3. I’m really sorry this happened to you, Ilona. I’m glad you ended up finding that asshole so you could turn him in but I’m sorry you’ve carried the burden of this experience with you ever since that time in your life. If I’d been one of those people on my break at the warehouse, I promise you I would have taught that kid some kind of lesson while the police were on their way (of course, who knows what the police would have done…… in another lifetime I helped get programs funded that were instrumental in bringing certain law enforcement agencies out of the stone ages, equipping them to effectively handle domestic violence and sexual assault cases). I’ve never been one of those apathetic bystander-types. I can’t believe those people just watched. Fuck them for just sitting there. Just fuck them. I don’t care if it was the 1820s.

    Don’t get me started on Trump.


    • Thanks TF, my reliable friend. I am sure you would have responded. I’ve never talked about this before and don’t think about it much really. We compartmentalize these things away. But it seemed like it needed to be shared right now.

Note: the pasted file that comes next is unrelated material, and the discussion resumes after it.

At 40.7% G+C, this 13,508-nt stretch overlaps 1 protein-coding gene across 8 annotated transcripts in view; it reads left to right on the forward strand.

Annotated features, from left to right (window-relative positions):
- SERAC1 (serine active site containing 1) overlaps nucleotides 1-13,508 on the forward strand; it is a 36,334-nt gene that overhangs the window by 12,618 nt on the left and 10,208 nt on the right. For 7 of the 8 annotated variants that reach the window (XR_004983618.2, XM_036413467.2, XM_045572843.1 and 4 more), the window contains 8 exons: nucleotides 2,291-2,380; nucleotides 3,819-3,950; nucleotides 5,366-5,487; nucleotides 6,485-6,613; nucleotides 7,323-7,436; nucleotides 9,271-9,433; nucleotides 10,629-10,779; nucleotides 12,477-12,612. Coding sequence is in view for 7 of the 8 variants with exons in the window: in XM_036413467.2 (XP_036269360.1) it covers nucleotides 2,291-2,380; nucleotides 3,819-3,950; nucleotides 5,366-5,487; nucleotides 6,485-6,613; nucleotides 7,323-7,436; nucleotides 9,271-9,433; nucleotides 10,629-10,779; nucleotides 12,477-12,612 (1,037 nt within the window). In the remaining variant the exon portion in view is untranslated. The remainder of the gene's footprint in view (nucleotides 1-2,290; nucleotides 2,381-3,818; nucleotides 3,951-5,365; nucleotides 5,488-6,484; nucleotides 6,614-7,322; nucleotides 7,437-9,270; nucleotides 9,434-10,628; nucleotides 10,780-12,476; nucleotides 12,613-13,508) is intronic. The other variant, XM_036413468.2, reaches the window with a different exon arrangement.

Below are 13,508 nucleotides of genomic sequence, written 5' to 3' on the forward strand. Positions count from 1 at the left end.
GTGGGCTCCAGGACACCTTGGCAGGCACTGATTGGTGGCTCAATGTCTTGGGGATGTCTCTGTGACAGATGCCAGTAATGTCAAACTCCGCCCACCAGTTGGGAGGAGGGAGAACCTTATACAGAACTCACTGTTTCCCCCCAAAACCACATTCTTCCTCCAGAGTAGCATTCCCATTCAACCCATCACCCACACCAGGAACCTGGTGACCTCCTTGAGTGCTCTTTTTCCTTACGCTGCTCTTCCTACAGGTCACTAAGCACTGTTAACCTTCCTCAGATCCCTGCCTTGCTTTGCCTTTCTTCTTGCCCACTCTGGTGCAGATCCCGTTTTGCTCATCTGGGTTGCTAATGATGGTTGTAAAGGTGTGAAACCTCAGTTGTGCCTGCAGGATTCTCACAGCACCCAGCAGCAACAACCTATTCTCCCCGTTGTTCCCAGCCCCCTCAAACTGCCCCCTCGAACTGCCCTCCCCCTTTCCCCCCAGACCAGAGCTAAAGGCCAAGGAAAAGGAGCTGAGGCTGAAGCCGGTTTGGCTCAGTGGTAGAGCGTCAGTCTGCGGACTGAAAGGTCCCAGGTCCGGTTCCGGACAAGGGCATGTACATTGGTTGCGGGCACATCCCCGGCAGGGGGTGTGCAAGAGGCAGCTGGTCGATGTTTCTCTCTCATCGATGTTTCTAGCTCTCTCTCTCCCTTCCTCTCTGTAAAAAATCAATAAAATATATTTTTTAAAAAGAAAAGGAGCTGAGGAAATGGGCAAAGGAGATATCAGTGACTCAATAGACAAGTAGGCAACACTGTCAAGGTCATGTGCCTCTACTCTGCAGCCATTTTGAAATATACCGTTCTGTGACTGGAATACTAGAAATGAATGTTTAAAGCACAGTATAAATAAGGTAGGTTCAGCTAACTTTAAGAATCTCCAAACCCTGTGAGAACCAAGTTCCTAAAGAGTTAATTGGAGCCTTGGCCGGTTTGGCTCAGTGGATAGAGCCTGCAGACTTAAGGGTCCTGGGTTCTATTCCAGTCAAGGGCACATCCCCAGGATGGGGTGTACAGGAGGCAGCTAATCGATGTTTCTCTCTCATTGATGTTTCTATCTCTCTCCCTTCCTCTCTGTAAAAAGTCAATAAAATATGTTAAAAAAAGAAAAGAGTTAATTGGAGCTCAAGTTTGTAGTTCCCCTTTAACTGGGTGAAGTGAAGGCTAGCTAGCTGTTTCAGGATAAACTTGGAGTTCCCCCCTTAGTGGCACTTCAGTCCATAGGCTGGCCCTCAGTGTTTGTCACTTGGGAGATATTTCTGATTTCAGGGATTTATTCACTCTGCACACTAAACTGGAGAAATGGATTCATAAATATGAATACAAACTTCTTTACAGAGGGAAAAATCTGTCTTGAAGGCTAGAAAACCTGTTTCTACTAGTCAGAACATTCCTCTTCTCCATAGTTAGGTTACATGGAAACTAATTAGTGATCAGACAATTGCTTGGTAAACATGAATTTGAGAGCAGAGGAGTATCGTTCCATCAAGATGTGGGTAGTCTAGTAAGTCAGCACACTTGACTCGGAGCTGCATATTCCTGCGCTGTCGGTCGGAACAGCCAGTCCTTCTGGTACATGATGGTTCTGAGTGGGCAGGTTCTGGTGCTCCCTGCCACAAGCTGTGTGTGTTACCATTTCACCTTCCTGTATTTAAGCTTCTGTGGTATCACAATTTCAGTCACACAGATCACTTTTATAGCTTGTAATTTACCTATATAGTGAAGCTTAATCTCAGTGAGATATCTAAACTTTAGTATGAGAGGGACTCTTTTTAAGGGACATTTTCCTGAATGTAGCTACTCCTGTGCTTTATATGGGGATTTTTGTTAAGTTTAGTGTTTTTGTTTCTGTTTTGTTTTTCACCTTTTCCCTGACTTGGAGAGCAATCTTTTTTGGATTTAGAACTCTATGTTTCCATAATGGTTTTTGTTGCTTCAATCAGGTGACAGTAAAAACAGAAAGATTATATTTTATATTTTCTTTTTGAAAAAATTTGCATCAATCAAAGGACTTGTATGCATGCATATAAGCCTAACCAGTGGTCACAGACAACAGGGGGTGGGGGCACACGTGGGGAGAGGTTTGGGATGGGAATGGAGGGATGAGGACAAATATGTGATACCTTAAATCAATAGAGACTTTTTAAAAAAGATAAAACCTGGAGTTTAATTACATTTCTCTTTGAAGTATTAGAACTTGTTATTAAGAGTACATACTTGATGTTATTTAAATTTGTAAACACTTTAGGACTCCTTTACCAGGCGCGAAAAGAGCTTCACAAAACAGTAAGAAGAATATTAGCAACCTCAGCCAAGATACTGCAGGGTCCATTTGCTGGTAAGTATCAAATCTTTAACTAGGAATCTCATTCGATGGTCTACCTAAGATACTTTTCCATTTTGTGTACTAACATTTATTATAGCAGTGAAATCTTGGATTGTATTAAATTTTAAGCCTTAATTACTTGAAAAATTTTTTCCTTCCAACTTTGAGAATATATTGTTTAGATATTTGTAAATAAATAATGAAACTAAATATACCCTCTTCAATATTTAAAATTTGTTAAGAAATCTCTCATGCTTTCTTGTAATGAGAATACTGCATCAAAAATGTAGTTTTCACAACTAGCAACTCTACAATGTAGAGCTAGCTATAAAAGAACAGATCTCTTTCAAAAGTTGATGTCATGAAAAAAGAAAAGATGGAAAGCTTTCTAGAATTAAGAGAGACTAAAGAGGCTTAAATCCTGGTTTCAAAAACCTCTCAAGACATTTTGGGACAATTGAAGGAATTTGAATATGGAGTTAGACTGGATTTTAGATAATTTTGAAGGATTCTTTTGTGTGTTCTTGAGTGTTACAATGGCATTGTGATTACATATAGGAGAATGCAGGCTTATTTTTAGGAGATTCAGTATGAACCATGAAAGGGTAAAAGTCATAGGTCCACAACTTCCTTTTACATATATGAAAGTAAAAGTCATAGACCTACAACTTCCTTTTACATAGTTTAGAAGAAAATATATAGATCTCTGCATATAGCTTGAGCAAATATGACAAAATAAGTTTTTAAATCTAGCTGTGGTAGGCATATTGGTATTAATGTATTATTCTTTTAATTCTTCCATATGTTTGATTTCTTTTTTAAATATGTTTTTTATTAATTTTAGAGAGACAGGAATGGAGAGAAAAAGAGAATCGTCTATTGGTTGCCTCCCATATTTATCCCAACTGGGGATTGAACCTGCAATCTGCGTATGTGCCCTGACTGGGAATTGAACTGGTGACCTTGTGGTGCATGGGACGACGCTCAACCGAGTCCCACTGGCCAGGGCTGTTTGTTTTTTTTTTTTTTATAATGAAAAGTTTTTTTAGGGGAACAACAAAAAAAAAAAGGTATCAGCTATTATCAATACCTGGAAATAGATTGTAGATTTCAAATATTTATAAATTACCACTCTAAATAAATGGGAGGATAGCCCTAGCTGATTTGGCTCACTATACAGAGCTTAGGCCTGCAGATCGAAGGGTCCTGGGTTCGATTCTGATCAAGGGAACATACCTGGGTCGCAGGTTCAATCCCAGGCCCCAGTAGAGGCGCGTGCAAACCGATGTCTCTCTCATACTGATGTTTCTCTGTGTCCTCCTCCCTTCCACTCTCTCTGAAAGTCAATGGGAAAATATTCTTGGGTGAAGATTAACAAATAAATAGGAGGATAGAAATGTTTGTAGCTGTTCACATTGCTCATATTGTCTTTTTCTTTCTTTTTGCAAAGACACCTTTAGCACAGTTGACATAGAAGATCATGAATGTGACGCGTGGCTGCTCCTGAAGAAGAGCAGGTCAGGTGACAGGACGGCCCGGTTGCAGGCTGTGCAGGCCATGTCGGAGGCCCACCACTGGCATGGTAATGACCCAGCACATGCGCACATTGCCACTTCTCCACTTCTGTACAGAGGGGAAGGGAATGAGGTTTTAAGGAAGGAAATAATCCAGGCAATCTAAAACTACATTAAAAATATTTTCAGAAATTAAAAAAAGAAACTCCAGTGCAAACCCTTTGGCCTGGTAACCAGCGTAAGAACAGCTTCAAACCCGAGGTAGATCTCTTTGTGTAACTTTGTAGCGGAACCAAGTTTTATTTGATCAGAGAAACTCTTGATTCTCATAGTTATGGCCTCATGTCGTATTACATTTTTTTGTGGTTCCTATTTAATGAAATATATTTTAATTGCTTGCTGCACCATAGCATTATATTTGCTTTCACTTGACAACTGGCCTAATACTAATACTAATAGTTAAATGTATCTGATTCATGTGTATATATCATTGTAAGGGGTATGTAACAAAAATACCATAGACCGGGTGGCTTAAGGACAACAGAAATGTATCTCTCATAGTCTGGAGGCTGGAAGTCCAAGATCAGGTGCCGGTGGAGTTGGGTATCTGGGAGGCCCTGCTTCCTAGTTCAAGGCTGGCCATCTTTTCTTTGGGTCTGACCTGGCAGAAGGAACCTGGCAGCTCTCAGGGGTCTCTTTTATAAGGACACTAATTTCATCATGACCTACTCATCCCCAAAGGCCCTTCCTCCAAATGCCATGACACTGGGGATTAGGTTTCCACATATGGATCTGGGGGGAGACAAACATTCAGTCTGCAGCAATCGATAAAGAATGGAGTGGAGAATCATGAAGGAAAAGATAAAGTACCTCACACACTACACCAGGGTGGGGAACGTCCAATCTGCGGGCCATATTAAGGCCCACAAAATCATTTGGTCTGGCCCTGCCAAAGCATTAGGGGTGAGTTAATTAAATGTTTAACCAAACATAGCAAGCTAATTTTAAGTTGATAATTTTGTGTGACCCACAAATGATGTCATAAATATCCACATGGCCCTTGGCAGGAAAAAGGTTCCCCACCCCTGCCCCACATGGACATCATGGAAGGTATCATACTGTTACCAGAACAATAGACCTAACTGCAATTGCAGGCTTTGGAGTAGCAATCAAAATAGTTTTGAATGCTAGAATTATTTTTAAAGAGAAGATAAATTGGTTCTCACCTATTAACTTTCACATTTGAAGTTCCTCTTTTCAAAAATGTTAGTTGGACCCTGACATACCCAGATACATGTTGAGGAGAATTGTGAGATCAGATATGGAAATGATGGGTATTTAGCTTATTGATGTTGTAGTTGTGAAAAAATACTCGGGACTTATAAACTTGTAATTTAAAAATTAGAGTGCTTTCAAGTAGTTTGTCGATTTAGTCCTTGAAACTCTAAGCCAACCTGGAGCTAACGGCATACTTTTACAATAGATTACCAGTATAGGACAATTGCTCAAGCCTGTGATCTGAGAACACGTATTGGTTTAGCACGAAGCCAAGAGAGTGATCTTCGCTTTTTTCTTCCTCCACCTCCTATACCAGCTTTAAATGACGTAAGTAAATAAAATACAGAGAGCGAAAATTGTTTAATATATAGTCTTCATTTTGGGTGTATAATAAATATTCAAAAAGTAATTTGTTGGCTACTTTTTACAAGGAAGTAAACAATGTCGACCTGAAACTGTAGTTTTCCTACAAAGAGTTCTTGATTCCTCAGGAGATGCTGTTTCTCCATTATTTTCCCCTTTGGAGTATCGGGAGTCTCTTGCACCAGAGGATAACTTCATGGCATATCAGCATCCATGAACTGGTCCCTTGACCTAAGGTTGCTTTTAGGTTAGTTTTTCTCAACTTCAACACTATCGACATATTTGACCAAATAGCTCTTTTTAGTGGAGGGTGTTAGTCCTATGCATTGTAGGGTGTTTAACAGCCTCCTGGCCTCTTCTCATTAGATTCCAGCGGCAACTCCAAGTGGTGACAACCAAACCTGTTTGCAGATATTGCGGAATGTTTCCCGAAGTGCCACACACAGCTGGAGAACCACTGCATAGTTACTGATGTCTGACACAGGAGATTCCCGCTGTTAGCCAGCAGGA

4. I am…. disturbed. I don’t know how a group of people can stand by and watch something like that happen. It honestly scares the shit out of me. I would have charged over and put my cigarette out on his forehead if I saw that happen. How can people be okay with any of this? I DON’T GET IT. It’s disturbing and it makes me so fearful to have daughters one day. I’m sorry this happened to you. Very sorry. ❤

    Liked by 1 person

    • Blair, I can only hope that the conversation about this shit opens up and we can talk about it like responsible adults. That’s why I wrote the post. Unfortunately, the people who need to hear this stuff won’t read it or will shout that it’s being politicized and therefore isn’t a real issue. UGH! Thanks for reading and commenting.

      Liked by 1 person

  5. A terrible truth is that people often do not respond to emergency situations like the one you describe. I’d like to think it is shock and not knowing what to do. That’s on my better days. Sadly, I think it is more likely that people just do not care about things outside their personal influence and interests. As you said in your article about the divisiveness of this past political year, you can only make your choices based on what you would like to see in the world around you.

    Liked by 1 person

  6. Oh man, I am so sorry this happened to you. I’m 33 and I don’t know if it’s just perspective, but things in all manner of bigotry seem to just be getting worse, or just uncovered. I thank you for writing this because Trump and that culture are NOT helping but a lot of brave people standing up against it are. I have hope this will cause things to, eventually, be better then they were.


    • I hope people will begin to understand how common it is and how many women have experienced it and just don’t talk about it. If nothing else, I would hope people might try to be more understanding and less flippant about it. Thanks for your thoughts.

      Liked by 1 person